The problem I have is I don’t like to work for no reason. I like my effort to have meaning, so when writing, I want readers (when programming, I want users). I have been running low on motivation lately (though my wife read the first section and said she couldn’t put it down, she has been conspicuously silent every time I have asked her to read my second section) because I can’t get feedback (beyond my aunt, who I think I may have alienated). I have found some sites that appear to put authors in touch with ‘beta readers’ and think I will pursue that angle. However, I figured I would at least let my dear reader(s) know about my efforts in case they want to get involved. I will be developing a password protected web site where I can post my works-in-progress and will provide the link and username/password to anyone interested in taking a look. All together at this point I have about 38K words written, though only about 28K of that is to the point I want to show it to someone (the thriller clocks in at about 22K words so far). The kind of feedback I am looking for is: is my writing interesting enough to pay for or is it tripe and I have already wasted too much time on it? In particular for my erotic romance thriller, is it thrilling? Romantic? Should I bother with the erotic bits? (Meaning, does my writing turn you on? Does it fit within the story?). I hope to have the site set up in a week or two (I experimented yesterday and believe I can fairly trivially set up the secure, password protected site, what I need now is a way to convert my Google docs into the sort of HTML layout I have in mind), then I am going to seek feedback. If that feedback is not supportive, then I will probably just remove the password protection and leave it as-is and try something else with my few spare hours. If the feedback appears positive, then I will continue writing and then make the decision to seek a publisher or self publish (there are pros and cons for each method), perhaps with feedback from my reader community.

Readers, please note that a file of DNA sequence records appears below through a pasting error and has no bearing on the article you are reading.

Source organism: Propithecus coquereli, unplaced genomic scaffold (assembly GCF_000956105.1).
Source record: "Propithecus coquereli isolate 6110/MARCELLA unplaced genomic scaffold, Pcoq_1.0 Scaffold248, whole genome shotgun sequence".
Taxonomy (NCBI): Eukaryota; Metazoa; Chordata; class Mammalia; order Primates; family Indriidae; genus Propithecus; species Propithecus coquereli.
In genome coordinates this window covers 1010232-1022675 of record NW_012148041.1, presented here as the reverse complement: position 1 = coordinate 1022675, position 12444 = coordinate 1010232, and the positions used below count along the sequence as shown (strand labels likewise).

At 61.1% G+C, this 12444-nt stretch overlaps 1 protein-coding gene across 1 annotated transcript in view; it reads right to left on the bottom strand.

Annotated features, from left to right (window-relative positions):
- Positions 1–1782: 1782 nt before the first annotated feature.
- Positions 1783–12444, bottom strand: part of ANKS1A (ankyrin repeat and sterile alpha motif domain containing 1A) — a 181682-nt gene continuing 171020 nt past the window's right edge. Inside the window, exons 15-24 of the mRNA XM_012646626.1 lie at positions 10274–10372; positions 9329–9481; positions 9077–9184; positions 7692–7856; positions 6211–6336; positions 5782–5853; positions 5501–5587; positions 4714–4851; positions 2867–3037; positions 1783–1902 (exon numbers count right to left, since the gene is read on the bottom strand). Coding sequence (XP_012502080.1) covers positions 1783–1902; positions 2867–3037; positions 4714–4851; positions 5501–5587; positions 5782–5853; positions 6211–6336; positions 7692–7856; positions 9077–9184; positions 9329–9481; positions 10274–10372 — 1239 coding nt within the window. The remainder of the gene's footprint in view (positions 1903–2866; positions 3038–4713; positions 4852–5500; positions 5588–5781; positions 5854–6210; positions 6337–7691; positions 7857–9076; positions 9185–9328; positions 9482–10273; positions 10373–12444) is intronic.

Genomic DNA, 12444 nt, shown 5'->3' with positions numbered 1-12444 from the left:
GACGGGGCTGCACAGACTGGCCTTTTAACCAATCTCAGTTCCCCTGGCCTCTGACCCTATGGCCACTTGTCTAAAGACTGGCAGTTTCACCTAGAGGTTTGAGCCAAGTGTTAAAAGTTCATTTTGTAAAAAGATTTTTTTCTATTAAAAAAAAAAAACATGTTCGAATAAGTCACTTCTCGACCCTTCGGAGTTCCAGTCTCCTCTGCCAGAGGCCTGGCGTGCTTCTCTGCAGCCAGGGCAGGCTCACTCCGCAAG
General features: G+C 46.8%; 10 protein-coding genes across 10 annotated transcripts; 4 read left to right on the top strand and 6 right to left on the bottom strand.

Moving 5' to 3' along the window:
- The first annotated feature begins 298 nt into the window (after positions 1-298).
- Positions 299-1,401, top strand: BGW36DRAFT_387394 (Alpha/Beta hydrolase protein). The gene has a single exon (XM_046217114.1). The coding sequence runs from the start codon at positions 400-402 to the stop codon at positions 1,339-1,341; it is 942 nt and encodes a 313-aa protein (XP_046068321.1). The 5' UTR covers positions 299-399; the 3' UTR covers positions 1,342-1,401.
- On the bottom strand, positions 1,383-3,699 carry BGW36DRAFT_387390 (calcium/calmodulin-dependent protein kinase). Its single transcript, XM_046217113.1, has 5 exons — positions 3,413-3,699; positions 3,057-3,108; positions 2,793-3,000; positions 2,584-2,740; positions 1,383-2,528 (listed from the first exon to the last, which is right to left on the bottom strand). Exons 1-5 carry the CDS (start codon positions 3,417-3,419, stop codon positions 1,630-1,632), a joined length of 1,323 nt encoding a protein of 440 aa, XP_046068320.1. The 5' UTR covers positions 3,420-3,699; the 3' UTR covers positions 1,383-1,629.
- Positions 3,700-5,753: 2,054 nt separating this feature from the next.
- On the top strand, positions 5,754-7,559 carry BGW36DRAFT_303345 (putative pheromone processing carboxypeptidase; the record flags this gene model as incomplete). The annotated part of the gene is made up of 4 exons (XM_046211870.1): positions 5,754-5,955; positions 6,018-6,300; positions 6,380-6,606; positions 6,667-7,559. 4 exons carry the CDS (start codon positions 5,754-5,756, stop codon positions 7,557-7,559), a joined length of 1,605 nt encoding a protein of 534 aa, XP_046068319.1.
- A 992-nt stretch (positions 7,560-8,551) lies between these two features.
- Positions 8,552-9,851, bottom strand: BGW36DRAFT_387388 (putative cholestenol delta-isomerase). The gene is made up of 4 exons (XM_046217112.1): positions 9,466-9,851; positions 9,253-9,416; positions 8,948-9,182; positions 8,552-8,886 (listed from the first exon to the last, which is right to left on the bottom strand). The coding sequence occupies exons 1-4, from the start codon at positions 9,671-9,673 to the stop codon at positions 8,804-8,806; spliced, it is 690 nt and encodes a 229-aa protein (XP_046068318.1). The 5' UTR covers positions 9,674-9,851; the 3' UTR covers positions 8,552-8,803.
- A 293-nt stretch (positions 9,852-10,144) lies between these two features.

So, any interest? If so, email me at mitakeet [at] gmail [dot] com

Firm handshake = longer life

A handshake can reveal how long you will live
How likely you are to die in the next few years could be judged from your handshake, new research shows.

I doubt this is causative, almost certainly correlative (meaning a firm handshake doesn’t cause longer life, just reveals those that are healthier), but it does give an easy way to test to see if someone is on the way out. An interesting next step would be to take those with wimpy handshakes and give them extra health counseling and encourage them to exercise, then if that group lives longer than the control group (uncounseled wimpy handshakes), then it becomes a very handy and simple health metric.

Dress riddle

I have to imagine everyone has seen it by now, the dress that appears to be blue/black to certain people and gold/brown to others, well it seems it has to do to what kind of light you are most used to:

Mystery dress

That Dress riddle: trick of the light?

Now, three scientific studies, including one from the University of Bradford, have explained why. Scientists say the conflict is due to the mechanism the brain uses to ensure an object is seen to be the same colour, no matter what time of day or type of light it is bathed in. In bright, midday sun, daylight is blueish and so the brain subtracts blue light. In artificial light, it gets rid of yellows – and in both cases an object should appear the same.

Crucially, the mechanism relies on other nearby colours, such as reds and greens, to judge how much blue or yellow to remove. In the case of the dress, these reference colours were missing. Blue is also particularly tricky for the brain to deal with.

Neuroscientist Bevil Conway, of the Massachusetts Institute of Technology in the US, who asked more than 1,400 people about the dress, says it is likely those who spend a lot of time outdoors, or had just been in daylight, took away too much blue and saw it as white, while those more used to artificial light subtracted yellows and perceived it as blue.

I like to be outdoors (though my job has me sitting at a desk all day, and I admit I spend a lot of time on the couch in front of the TV) and when I drive home each afternoon I deliberately do not use sun glasses so I can get exposure to the light. Perhaps that is why I am in the gold/brown camp.